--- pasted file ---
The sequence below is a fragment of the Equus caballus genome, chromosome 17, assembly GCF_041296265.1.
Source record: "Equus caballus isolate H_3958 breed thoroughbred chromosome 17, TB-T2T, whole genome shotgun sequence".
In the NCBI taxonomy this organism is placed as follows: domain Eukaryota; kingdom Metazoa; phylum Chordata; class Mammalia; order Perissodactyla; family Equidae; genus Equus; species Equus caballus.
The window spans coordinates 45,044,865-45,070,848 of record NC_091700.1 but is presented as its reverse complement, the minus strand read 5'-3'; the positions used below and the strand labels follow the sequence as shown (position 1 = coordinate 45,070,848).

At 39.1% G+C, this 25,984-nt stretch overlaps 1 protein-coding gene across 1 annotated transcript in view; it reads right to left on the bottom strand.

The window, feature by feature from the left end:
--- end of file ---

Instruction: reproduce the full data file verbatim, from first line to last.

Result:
The sequence below is a fragment of the Equus caballus genome, chromosome 17, assembly GCF_041296265.1.
Source record: "Equus caballus isolate H_3958 breed thoroughbred chromosome 17, TB-T2T, whole genome shotgun sequence".
In the NCBI taxonomy this organism is placed as follows: domain Eukaryota; kingdom Metazoa; phylum Chordata; class Mammalia; order Perissodactyla; family Equidae; genus Equus; species Equus caballus.
The window spans coordinates 45,044,865-45,070,848 of record NC_091700.1 but is presented as its reverse complement, the minus strand read 5'-3'; the positions used below and the strand labels follow the sequence as shown (position 1 = coordinate 45,070,848).

At 39.1% G+C, this 25,984-nt stretch overlaps 1 protein-coding gene across 1 annotated transcript in view; it reads right to left on the bottom strand.

The window, feature by feature from the left end: